Pediatric colonic volvulus: A single-institution experience and review

Sami Tannouri, Aditi Hendi, Elizabeth Gilje, Leslie Grissom, Douglas Katz

Research output: Contribution to journalReview articlepeer-review

20 Scopus citations


Background/Purpose Pediatric colonic volvulus is both rare and underreported. Existing literature consists only of case reports and small series. We present an analysis of cases (n = 11) over 15 years at a single institution, focusing on workup and diagnosis. Methods This was an institutional review board approved single-institution retrospective chart review of 11 cases of large bowel volvulus occurring over 15 years (2000–2015). Results In our series, the most common presenting symptoms were abdominal pain and distention. Afflicted patients often had prior abdominal surgery, a neurodevelopmental disorder or chronic constipation. Of the imaging modalities utilized in the 11 patients studied, colonic volvulus was correctly diagnosed by barium enema in 100% of both cases, CT in 55.6% of cases and by plain radiography of the abdomen in only 22.2%of cases. Colonic volvulus was confirmed by laparotomy in all cases. The cecum (n = 5) was the most often affected colonic segment, followed by the sigmoid (n = 3). Operative treatment mainly consisted of resection (63.6%) and ostomy creation (36.4%). Colopexy was performed in 18.2% of cases. Conclusions Plain abdominal radiography may be performed as an initial diagnostic study, however, it should be followed CT or air or contrast enema in children where there is high clinical suspicion and who do not have indications for immediate laparotomy. CT may be the most specific and useful test in diagnosis of colonic volvulus and has the added advantage of detection of complications including bowel ischemia. We demonstrate a range of diagnostic and therapeutic modalities for pediatric colonic volvulus. This underscores the need for further study to draft standard best practices for this life-threatening condition. Level of Evidence Prognosis Study: Level IV. Study of a Diagnostic Test: Level III.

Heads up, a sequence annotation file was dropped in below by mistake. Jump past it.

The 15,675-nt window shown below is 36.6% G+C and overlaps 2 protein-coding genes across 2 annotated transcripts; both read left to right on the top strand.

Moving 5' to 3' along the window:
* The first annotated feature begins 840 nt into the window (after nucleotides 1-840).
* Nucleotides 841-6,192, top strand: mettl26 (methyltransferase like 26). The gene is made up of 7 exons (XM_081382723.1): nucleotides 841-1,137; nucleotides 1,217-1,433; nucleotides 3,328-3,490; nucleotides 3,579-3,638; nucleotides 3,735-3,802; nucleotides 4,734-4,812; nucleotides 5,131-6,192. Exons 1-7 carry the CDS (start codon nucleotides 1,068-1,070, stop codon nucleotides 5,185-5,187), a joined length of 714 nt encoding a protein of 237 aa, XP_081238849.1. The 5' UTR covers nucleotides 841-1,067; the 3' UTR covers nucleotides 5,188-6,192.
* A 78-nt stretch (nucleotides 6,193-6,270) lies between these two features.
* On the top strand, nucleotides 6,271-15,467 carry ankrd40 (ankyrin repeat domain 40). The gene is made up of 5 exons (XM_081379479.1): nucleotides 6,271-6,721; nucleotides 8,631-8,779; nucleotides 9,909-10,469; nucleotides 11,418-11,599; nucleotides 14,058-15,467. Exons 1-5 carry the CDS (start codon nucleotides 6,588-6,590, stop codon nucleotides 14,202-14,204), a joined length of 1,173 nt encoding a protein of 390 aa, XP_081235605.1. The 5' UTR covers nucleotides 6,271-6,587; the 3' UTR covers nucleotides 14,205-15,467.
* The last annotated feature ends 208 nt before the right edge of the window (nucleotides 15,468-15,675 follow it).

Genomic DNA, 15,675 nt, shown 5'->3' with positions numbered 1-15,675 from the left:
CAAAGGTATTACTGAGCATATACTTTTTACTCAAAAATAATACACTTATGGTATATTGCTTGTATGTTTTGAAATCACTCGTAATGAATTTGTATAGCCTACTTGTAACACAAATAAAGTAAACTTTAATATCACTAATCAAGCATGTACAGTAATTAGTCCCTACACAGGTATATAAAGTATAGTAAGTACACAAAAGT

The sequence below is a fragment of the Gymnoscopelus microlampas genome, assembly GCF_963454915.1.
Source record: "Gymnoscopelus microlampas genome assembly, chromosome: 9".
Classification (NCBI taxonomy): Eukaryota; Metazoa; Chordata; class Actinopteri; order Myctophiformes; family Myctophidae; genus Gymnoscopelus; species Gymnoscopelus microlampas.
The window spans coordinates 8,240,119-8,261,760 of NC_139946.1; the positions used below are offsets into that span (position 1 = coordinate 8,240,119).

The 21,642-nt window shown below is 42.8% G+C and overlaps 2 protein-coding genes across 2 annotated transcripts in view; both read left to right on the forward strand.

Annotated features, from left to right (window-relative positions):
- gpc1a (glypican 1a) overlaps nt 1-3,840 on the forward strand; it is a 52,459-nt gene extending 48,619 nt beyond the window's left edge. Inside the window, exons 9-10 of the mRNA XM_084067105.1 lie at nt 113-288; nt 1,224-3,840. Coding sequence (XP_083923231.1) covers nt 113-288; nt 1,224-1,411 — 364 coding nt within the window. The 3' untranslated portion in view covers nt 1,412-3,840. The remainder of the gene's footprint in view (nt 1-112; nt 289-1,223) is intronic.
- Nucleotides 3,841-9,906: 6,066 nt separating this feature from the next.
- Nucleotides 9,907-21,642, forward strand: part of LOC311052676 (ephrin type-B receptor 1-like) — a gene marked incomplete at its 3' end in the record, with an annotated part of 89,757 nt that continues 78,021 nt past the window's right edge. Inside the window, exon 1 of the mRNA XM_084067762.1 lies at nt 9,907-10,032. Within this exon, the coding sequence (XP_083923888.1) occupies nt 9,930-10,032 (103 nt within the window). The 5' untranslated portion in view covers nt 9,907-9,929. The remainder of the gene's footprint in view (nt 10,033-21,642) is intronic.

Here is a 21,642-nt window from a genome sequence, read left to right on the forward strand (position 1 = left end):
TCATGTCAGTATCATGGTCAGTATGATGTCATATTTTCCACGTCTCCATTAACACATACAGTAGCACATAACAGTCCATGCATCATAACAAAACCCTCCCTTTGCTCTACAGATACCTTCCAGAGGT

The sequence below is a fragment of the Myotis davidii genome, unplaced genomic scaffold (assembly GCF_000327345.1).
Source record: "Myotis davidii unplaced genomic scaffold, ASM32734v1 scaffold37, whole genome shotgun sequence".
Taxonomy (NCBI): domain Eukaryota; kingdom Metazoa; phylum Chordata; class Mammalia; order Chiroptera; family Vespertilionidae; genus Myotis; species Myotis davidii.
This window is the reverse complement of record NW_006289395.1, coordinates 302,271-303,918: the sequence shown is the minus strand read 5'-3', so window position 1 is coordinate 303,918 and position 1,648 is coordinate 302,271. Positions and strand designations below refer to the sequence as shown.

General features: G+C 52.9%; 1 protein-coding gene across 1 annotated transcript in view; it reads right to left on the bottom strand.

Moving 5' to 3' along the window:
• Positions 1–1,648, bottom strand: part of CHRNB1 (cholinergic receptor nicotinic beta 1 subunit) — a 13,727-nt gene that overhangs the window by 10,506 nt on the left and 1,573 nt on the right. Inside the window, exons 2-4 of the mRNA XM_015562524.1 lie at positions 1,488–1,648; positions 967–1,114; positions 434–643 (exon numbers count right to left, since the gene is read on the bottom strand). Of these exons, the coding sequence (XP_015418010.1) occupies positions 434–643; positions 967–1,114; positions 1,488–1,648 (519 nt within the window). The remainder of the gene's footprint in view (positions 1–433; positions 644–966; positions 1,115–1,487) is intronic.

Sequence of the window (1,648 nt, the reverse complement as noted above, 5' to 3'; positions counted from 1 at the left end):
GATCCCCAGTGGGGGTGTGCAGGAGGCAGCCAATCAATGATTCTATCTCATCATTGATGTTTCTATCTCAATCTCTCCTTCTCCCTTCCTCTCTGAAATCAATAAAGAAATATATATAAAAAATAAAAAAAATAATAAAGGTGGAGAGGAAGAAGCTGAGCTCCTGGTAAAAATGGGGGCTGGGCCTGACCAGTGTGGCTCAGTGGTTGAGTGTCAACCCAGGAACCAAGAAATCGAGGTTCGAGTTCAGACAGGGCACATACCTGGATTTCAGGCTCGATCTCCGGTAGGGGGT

Original languageEnglish (US)
Pages (from-to)1062-1066
Number of pages5
JournalJournal of pediatric surgery
Issue number6
StatePublished - Jun 2017
Externally publishedYes


  • Large bowel obstruction
  • Pediatric volvulus

ASJC Scopus subject areas

  • Surgery
  • Pediatrics, Perinatology, and Child Health


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